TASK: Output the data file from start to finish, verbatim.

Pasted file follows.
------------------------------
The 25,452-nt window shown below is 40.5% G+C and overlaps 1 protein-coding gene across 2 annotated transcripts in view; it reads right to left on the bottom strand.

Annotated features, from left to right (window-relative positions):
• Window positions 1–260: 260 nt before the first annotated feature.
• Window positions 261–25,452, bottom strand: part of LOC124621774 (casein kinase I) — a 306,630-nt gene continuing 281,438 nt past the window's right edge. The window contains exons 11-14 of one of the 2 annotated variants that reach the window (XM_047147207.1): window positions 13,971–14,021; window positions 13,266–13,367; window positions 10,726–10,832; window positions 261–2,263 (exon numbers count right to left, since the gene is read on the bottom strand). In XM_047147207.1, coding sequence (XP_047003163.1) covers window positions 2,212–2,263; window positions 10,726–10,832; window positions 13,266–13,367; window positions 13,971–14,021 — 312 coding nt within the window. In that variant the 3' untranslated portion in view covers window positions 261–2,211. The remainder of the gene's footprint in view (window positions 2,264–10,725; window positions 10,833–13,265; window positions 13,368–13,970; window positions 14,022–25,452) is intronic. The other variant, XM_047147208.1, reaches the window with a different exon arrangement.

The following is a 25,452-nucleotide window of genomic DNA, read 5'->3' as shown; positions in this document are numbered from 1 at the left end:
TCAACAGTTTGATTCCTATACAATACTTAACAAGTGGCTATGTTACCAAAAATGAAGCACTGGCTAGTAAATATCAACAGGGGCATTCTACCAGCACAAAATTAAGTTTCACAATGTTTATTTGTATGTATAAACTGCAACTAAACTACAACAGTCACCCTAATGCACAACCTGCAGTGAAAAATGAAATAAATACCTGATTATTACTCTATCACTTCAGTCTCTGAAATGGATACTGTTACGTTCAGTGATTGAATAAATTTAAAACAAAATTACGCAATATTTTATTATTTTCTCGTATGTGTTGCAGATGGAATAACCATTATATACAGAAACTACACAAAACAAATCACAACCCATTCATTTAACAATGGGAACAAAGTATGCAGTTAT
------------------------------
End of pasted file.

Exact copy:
The 25,452-nt window shown below is 40.5% G+C and overlaps 1 protein-coding gene across 2 annotated transcripts in view; it reads right to left on the bottom strand.

Annotated features, from left to right (window-relative positions):
• Window positions 1–260: 260 nt before the first annotated feature.
• Window positions 261–25,452, bottom strand: part of LOC124621774 (casein kinase I) — a 306,630-nt gene continuing 281,438 nt past the window's right edge. The window contains exons 11-14 of one of the 2 annotated variants that reach the window (XM_047147207.1): window positions 13,971–14,021; window positions 13,266–13,367; window positions 10,726–10,832; window positions 261–2,263 (exon numbers count right to left, since the gene is read on the bottom strand). In XM_047147207.1, coding sequence (XP_047003163.1) covers window positions 2,212–2,263; window positions 10,726–10,832; window positions 13,266–13,367; window positions 13,971–14,021 — 312 coding nt within the window. In that variant the 3' untranslated portion in view covers window positions 261–2,211. The remainder of the gene's footprint in view (window positions 2,264–10,725; window positions 10,833–13,265; window positions 13,368–13,970; window positions 14,022–25,452) is intronic. The other variant, XM_047147208.1, reaches the window with a different exon arrangement.

The following is a 25,452-nucleotide window of genomic DNA, read 5'->3' as shown; positions in this document are numbered from 1 at the left end:
TCAACAGTTTGATTCCTATACAATACTTAACAAGTGGCTATGTTACCAAAAATGAAGCACTGGCTAGTAAATATCAACAGGGGCATTCTACCAGCACAAAATTAAGTTTCACAATGTTTATTTGTATGTATAAACTGCAACTAAACTACAACAGTCACCCTAATGCACAACCTGCAGTGAAAAATGAAATAAATACCTGATTATTACTCTATCACTTCAGTCTCTGAAATGGATACTGTTACGTTCAGTGATTGAATAAATTTAAAACAAAATTACGCAATATTTTATTATTTTCTCGTATGTGTTGCAGATGGAATAACCATTATATACAGAAACTACACAAAACAAATCACAACCCATTCATTTAACAATGGGAACAAAGTATGCAGTTAT